20160415 - Some of us were fortunate to be born in a free country and a free society

posted 26 Apr 2016, 06:10 by Lodzer Shabbat-Bulletin

Some of us were fortunate to be born in a free country and a free society. For others, it is probably easier to actually grasp the sense of coming out of slavery. But even if you grew up under dictatorial regime (as I did) and are no stranger to state oppression, persecution, antisemitism as the social norm, we can all use a reminder of what we've been blessed with, and of the fact that we haven't always had it "easy", to say the least.


Hofbräuhaus beer hall in the very centre of Munich.

It was here in February 1920 that Adolf Hitler held the first official meeting of the National Socialist party, and declared the 25-point program (not to be confused with the Beer Hall Putsch of 1923 which started in the east end of the city, gave the mad fuhrer a public platform during the trial, and landed him in jail for a year).

Till fairly recently, it was still a meeting place for the local neo-nazis, who would curiously and uncharacteristically cringe if you brought a cozy group of 12-15 Belzer Chassidim for a stein of beer and a chat (this is a voice of experience). Today, you will most likely be maneuvering your way in the giant chain of halls between Japanese and American tourists. Nobody cares what you look like, where you pray, or how you talk. Even the building itself was destroyed, like much of Munich, by the bombings of 1944, and later restored and largely rebuilt. History turned into that; just history. To keep it there, it must be remembered.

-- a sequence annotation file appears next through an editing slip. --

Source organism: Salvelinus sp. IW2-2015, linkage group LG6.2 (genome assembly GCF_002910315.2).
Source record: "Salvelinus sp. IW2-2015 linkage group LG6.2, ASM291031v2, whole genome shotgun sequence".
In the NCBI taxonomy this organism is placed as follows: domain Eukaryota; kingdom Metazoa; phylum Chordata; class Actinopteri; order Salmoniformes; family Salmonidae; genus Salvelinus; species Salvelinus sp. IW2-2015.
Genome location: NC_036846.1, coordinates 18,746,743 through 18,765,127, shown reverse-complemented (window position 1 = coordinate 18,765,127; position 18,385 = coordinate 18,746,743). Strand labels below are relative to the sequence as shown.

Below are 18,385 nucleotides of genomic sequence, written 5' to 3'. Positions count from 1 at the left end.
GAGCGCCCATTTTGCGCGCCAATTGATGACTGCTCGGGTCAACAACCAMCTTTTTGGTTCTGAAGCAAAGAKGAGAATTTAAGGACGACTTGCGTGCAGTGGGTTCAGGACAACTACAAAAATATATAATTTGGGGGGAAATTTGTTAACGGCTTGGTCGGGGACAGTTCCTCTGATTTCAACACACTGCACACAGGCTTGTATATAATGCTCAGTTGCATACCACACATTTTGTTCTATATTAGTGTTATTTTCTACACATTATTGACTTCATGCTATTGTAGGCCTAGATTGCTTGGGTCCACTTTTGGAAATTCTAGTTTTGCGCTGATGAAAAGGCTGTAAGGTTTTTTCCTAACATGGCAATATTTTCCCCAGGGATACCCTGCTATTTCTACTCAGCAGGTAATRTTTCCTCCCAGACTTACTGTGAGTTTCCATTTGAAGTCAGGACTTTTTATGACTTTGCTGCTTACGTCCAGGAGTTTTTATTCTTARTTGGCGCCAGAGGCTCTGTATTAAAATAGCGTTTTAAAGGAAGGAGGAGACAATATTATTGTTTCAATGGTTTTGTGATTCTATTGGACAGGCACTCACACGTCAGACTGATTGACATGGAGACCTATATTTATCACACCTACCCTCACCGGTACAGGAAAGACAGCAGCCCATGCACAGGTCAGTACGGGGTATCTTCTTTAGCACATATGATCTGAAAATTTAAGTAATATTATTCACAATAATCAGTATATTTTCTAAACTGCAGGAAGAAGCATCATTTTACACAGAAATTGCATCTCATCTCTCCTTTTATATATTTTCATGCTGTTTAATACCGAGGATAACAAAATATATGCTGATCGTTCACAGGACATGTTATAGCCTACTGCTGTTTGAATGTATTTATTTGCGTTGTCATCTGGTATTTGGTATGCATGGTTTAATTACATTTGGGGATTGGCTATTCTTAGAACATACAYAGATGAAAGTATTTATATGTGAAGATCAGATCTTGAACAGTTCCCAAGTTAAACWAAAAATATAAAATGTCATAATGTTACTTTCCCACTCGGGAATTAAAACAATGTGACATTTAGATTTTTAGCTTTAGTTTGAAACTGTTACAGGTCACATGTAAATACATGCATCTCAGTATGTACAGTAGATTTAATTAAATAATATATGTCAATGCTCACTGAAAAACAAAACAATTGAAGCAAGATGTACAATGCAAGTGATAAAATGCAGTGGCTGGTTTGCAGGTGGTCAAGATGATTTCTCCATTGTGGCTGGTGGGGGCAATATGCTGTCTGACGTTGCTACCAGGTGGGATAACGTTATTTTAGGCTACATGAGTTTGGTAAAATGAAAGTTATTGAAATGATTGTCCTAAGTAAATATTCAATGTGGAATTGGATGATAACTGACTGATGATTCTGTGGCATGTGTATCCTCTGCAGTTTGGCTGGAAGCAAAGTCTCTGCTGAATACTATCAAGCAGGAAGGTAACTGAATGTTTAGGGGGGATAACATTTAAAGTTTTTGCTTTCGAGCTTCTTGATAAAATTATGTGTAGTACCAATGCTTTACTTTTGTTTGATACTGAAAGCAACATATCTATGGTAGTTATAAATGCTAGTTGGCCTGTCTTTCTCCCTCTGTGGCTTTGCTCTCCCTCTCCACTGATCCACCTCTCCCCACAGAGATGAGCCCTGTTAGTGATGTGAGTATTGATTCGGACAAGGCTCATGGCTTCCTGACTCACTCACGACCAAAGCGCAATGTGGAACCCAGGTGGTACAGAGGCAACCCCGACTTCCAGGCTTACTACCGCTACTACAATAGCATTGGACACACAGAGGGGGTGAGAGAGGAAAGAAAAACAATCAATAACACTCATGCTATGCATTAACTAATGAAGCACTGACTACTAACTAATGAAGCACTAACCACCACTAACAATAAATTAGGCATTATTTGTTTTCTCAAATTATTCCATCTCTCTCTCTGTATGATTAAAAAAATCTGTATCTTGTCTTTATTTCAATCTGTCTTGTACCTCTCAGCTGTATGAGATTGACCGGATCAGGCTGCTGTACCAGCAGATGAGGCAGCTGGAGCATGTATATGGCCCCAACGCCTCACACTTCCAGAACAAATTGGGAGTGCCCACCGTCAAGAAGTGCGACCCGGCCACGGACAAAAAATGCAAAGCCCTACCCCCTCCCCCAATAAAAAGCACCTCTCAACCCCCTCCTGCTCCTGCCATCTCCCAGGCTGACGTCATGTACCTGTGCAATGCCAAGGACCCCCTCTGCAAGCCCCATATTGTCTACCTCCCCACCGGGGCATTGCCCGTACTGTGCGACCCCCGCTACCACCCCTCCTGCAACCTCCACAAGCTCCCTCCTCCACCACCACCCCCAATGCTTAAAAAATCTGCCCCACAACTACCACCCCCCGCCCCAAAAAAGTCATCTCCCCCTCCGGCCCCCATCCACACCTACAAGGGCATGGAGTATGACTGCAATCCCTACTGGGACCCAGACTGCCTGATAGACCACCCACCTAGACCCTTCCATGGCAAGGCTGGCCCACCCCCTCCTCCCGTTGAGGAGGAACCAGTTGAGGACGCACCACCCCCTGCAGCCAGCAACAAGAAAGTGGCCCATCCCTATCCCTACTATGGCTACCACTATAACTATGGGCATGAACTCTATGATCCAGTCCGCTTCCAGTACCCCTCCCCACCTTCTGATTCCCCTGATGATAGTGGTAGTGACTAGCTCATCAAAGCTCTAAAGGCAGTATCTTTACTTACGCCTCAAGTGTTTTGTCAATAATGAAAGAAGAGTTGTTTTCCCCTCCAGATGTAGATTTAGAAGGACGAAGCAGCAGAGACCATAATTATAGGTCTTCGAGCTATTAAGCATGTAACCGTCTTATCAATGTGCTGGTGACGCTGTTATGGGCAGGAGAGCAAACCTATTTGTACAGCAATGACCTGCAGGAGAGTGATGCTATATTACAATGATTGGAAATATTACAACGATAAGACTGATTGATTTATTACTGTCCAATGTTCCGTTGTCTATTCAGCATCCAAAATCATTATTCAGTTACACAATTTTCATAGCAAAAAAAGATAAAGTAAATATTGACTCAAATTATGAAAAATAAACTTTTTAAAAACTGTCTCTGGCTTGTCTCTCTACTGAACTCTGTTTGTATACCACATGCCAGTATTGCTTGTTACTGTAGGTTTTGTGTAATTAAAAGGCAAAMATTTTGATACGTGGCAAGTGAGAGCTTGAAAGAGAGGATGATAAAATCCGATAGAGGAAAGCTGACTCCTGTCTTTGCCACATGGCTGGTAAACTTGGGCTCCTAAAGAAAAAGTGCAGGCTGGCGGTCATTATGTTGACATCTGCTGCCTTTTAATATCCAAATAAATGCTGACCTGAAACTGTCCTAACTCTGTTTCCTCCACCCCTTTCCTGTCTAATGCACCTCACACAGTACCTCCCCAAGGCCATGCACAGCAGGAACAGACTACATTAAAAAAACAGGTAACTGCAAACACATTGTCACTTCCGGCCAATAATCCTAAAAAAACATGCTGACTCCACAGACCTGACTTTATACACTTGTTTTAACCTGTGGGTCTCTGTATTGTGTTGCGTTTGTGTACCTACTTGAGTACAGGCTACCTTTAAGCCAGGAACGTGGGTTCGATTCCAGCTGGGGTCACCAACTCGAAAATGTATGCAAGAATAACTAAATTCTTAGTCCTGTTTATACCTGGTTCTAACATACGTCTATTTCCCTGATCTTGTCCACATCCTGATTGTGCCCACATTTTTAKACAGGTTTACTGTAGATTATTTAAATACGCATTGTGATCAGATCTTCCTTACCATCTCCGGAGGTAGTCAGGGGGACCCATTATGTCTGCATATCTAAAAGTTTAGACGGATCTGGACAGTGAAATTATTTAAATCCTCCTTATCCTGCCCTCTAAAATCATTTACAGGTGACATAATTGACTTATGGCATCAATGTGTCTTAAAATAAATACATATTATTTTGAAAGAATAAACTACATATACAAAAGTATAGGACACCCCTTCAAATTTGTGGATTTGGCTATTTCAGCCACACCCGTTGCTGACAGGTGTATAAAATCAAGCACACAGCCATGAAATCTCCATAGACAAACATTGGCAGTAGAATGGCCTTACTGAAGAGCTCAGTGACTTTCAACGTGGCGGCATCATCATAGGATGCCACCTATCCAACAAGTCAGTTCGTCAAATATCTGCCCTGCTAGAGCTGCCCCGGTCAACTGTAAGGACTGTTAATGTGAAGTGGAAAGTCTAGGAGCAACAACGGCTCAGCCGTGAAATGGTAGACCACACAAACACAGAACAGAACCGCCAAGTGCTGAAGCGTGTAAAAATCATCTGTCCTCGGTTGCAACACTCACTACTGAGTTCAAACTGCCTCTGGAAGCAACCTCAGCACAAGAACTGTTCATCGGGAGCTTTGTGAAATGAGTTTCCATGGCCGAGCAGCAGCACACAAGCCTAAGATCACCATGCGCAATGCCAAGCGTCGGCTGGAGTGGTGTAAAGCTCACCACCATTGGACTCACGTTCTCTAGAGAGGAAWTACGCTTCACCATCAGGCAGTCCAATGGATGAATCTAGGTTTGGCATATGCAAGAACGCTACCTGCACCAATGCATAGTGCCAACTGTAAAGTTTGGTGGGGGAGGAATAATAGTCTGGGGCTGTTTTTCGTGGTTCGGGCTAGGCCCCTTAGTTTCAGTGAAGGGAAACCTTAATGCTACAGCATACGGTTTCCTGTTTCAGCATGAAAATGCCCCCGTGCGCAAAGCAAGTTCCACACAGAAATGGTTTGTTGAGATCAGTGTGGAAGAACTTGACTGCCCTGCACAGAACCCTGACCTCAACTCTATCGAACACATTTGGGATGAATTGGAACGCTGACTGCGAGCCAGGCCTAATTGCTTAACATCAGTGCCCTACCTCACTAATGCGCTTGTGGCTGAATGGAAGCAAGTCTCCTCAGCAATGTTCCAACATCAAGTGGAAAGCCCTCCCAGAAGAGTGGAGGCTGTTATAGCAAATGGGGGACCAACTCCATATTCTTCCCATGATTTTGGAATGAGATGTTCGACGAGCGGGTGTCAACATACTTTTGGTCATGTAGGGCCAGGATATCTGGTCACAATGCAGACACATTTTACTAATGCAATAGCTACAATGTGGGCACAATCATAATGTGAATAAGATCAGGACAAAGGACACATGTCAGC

It is here that our clients get a free beer; their last one before Pesach. They are somewhat camera-shy. I'll try to steal a shot with the following groups, perhaps.


Marienplatz. The official centre point of downtown Munich.

Similarly bombed and duly destroyed, similarly rebuilt. The cradle of the Nazi party even before it expanded to Nuremberg.

Right behind me is the New City Hall, Munich Neue Rathaus, which replaced the old one in 1874. Joseph Goebbels gave here his hate-filled speech on November 9, 1938, launching Kristallnacht. The preparatory plans for the chain of pogroms were laid out in the old ballroom (to my right in the picture). The memorial board on the building (also bombed and rebuilt, like more than 90% of the old Munich) carefully describes how the state affairs were "hijacked" by the clique of Nazis. Which, I suppose, is one way to describe it.

It is when we look back at the not-so recent history that we can start feeling free from what used to bind us.

Happy Passover, Z'man Cheruteinu (Time of Our Freedom)!


Since someone asked, I feel bound to clarify; the "belts" around my chest and waist are not part of the traditional Bavarianlederhosen costume (yes, I know, it looks like it). They are just my walking backpack straps. Honestly.